ENTANG WIHARSO, Upside Down Temple, 2010, oil and acrylic on linen, 300 × 600 cm. Courtesy Arndt, Berlin.

Extending Boundaries

Also available in:  Chinese  Arabic

One of the defining qualities of contemporary art is its ability and desire to push boundaries. For some artists, this takes the form of innovating in their chosen practice or medium, while for others it entails challenging the status quo or social taboos—épater le bourgeois. In the March/April issue of ArtAsiaPacific, we look at ways in which artists are stretching perceptions and, by extension, broadening the world around us. 

For our cover feature, Bali-based Neo-Geo artist Ashley Bickerton sits down with Indonesia’s Entang Wiharso, whose paintings and sculptural installations weave narratives of personal and political struggle with magical realism. Together, they hash out what it means to be an artist linked to tradition, history and a stylistic heritage, while also trying to break new ground and, perhaps more importantly, to avoid being exoticized or co-opted by the market. 

From New Delhi, AAP contributing editor Jyoti Dhar introduces the elegant photographic work of Dayanita Singh. Dhar looks at the ways Singh’s practice has evolved, exploring her wide range of subject matter (eunuchs, chairs, industrial landscapes) and the experimental modes of display (accordion books and “mobile museums”) that have allowed her to question the expectations of photography as both medium and art form. 

We also revisit the career of one of the founding members of the Stars Group, Chinese artist Ma Desheng, known for his stark, black-and-white woodblock prints that illustrate the struggles of the everyday worker during the Cultural Revolution, for his involvement with the influential dissident magazine Jintian, and for his later ink paintings, created during his self-imposed exile in France. AAP contributing editor Andrew Cohen reveals that Ma was an important catalyst for change during the Beijing Spring of 1978–79, respected and revered by his avant-garde artistic peers. 

In this issue, we also conclude our “20/20” series, a yearlong project to mark AAP’s 20th anniversary. Four contributors look back at individual artists, and the projects that have marked significant moments in their practice. Nicholas Thomas, director and curator of the Museum of Archaeology and Anthropology at Cambridge University, recalls his first encounter with the painting Kulukakina (After Experiencing Something Miraculous, Withdraw) (2004) by Niue artist John Pule. From Manila, artist and curator Ringo Bunoan reflects on the influential work of the late Roberto Chabet, the father of Philippine conceptual art. Editor-at-large HG Masters speaks with Lamia Joreige about her documentary video Here and Perhaps Elsewhere (2003), which investigates disappearance and memory in the aftermath of the Lebanese Civil War. And, finally, Indonesia desk editor Hendro Wiyanto revisits Christine Ay Tjoe’s installation series “Lama Sabakhtani Club” (2009–11), a stark examination of spiritual faith and its relationship with pain.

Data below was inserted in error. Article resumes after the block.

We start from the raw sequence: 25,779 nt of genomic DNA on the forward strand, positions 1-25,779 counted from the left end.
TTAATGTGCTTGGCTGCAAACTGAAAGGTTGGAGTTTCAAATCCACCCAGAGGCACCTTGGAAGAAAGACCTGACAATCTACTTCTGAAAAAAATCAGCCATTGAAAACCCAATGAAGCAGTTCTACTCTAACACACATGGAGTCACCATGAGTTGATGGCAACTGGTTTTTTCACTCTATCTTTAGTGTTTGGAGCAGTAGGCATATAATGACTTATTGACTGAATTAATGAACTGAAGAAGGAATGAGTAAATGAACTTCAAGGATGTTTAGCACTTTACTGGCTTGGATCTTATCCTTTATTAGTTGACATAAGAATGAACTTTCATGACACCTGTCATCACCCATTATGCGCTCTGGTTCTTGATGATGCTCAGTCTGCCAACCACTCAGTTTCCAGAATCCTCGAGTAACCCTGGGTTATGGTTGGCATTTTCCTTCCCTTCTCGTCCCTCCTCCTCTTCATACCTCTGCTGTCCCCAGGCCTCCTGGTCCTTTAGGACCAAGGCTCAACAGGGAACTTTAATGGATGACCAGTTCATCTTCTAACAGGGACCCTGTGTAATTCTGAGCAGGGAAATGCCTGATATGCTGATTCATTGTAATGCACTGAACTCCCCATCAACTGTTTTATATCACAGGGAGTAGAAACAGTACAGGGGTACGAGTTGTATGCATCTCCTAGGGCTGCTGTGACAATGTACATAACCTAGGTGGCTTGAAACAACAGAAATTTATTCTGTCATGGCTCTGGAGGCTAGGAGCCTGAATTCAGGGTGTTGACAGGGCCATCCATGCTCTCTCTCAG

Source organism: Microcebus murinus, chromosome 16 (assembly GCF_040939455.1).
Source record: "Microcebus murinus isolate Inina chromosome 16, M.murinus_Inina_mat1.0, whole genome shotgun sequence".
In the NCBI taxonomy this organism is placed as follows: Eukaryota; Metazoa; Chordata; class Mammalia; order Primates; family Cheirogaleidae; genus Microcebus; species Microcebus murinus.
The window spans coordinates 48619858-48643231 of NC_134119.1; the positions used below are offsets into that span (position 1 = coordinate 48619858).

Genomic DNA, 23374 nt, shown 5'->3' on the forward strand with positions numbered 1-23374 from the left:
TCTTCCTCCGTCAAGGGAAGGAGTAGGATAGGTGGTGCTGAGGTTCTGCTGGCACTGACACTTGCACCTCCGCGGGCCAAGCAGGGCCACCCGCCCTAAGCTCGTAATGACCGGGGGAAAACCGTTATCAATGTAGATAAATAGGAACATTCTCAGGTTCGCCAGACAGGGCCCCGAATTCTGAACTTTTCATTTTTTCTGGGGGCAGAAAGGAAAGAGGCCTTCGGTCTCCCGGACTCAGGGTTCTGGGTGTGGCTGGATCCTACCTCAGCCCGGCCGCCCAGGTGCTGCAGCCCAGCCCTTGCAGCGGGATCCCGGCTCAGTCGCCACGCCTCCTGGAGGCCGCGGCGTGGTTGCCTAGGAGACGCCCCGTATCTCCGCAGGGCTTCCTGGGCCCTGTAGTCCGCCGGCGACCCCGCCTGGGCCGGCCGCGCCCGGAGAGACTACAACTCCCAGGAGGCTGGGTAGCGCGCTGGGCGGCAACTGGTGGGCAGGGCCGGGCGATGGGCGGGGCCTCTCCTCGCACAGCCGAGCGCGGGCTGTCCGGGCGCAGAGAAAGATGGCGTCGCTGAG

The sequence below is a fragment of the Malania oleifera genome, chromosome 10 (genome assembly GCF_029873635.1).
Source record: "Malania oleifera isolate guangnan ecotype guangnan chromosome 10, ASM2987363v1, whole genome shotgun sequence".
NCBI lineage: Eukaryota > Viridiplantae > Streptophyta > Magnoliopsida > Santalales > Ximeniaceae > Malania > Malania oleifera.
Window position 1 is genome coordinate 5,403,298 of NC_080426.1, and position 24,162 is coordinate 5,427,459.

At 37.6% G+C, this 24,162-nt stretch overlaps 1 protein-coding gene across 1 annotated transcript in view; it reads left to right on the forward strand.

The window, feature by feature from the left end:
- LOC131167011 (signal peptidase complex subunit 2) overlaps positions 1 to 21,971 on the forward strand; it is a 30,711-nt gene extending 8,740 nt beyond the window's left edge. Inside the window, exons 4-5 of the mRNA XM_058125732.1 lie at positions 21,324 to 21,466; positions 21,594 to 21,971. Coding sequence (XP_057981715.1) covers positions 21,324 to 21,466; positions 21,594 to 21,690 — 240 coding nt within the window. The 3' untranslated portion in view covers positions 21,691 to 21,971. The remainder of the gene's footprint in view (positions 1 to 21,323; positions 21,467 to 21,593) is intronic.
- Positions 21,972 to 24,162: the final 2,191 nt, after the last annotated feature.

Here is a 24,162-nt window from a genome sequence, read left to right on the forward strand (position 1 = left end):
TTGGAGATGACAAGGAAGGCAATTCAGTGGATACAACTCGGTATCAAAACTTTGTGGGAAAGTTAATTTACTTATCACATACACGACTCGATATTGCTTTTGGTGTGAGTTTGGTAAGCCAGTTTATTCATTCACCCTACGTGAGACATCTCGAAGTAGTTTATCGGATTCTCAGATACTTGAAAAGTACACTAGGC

In Profiles, Joyce Beckenstein visits the respected art historian and former president and chief executive of Asia Society Vishakha Desai in her Long Island home, where they discuss the global reception of modern and contemporary Asian art. Isabella E. Hughes heads over to the Abu Dhabi studio of Tarek al-Ghoussein to discover the latest works in his “K-Files” photography series (2013– ), which was first seen in the Kuwait Pavilion at last year’s Venice Biennale, while Stephanie Bailey explains how the videos and installations by Dagestan’s rising young star Taus Makhacheva—often depicting the country’s mountainous terrain—act as “love letters” to her native land. 

We continue the issue’s theme for our Essays section through an appraisal of ongoing artistic collaborations. Kevin Jones tries to pin down the tongue-in-cheek practice of the artist collective GCC, modeled after the intergovernmental Gulf Cooperation Council, discussing their mixed reception in the Gulf as well as their often confounding work, which mimics the region’s ceremonial excess. Chin-Chin Yap introduces the burgeoning field of hacker art, a Dadaist mix of art, activism and hijinks, wherein the highest honor is to receive a cease-and-desist letter. From Seoul, Liz Park contemplates Geumcheon Mrs., a largely self-taught artist group comprised of middle-aged housewives, or ajumma, and explains how their activities, which range from organizing drawing lessons and making short films to running free cafés where they discuss their art projects with visitors, reflect changing social relations in modern-day Korea. 

For this issue’s Where I Work, managing editor John Jervis travels to New Delhi and drops in on Subodh Gupta, whose work with pots and pans and other objects of vernacular Indian life has achieved a broad international appeal. Dispatch takes us to Dubai on the eve of the Art Dubai fair, which is finally starting to spawn a mix of cultural activities across the city. In One on One, Haroon Mirza explains his longstanding admiration for outsider artist Alan Kane’s work, while, for The Point, Hong Kong’s Leung Chi Wo reflects on the state of art education, past and present, in the Hong Kong Special Administrative Region. 

Wrapping up the issue, New York attorney Daniel Brooks, who represented French photographer Patrick Cariou in the high-profile copyright case against noted American artist Richard Prince, explains how the verdict in Prince’s favor undermines the incentive to create original art, especially in cases when mechanically reproducible work such as photography is appropriated. To herald an artwork as “transformative” is usually the highest of praise, indicative of contemporary art’s astonishing ability to reform and restore, but perhaps, as Brooks illustrates, we are still struggling to determine just what does, and does not, allow us to look at the world anew.